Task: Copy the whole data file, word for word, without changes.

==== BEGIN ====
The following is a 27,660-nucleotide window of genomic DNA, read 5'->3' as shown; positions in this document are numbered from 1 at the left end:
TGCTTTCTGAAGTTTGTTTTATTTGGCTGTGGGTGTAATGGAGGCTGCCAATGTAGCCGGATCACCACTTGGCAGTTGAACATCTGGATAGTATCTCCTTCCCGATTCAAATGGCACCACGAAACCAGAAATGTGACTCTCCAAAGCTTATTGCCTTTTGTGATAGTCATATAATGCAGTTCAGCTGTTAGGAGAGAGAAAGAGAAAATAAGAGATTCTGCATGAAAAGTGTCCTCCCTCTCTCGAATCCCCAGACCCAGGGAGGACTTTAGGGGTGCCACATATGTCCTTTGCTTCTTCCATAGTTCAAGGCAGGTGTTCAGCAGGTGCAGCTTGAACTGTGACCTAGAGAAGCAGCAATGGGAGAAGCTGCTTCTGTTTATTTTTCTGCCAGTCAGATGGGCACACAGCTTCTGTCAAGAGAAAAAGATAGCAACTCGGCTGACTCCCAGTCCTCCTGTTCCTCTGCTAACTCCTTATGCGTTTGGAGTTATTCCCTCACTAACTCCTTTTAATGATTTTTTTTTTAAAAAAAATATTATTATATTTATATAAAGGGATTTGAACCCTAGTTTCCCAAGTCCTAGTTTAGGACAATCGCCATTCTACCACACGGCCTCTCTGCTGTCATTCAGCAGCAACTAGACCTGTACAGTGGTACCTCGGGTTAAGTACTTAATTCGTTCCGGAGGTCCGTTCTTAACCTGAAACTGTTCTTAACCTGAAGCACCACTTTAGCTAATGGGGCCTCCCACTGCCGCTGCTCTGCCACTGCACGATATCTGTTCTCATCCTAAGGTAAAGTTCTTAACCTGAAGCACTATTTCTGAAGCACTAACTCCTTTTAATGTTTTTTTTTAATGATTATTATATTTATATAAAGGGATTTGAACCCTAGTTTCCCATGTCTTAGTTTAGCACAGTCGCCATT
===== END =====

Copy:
The following is a 27,660-nucleotide window of genomic DNA, read 5'->3' as shown; positions in this document are numbered from 1 at the left end:
TGCTTTCTGAAGTTTGTTTTATTTGGCTGTGGGTGTAATGGAGGCTGCCAATGTAGCCGGATCACCACTTGGCAGTTGAACATCTGGATAGTATCTCCTTCCCGATTCAAATGGCACCACGAAACCAGAAATGTGACTCTCCAAAGCTTATTGCCTTTTGTGATAGTCATATAATGCAGTTCAGCTGTTAGGAGAGAGAAAGAGAAAATAAGAGATTCTGCATGAAAAGTGTCCTCCCTCTCTCGAATCCCCAGACCCAGGGAGGACTTTAGGGGTGCCACATATGTCCTTTGCTTCTTCCATAGTTCAAGGCAGGTGTTCAGCAGGTGCAGCTTGAACTGTGACCTAGAGAAGCAGCAATGGGAGAAGCTGCTTCTGTTTATTTTTCTGCCAGTCAGATGGGCACACAGCTTCTGTCAAGAGAAAAAGATAGCAACTCGGCTGACTCCCAGTCCTCCTGTTCCTCTGCTAACTCCTTATGCGTTTGGAGTTATTCCCTCACTAACTCCTTTTAATGATTTTTTTTTTAAAAAAAATATTATTATATTTATATAAAGGGATTTGAACCCTAGTTTCCCAAGTCCTAGTTTAGGACAATCGCCATTCTACCACACGGCCTCTCTGCTGTCATTCAGCAGCAACTAGACCTGTACAGTGGTACCTCGGGTTAAGTACTTAATTCGTTCCGGAGGTCCGTTCTTAACCTGAAACTGTTCTTAACCTGAAGCACCACTTTAGCTAATGGGGCCTCCCACTGCCGCTGCTCTGCCACTGCACGATATCTGTTCTCATCCTAAGGTAAAGTTCTTAACCTGAAGCACTATTTCTGAAGCACTAACTCCTTTTAATGTTTTTTTTTAATGATTATTATATTTATATAAAGGGATTTGAACCCTAGTTTCCCATGTCTTAGTTTAGCACAGTCGCCATT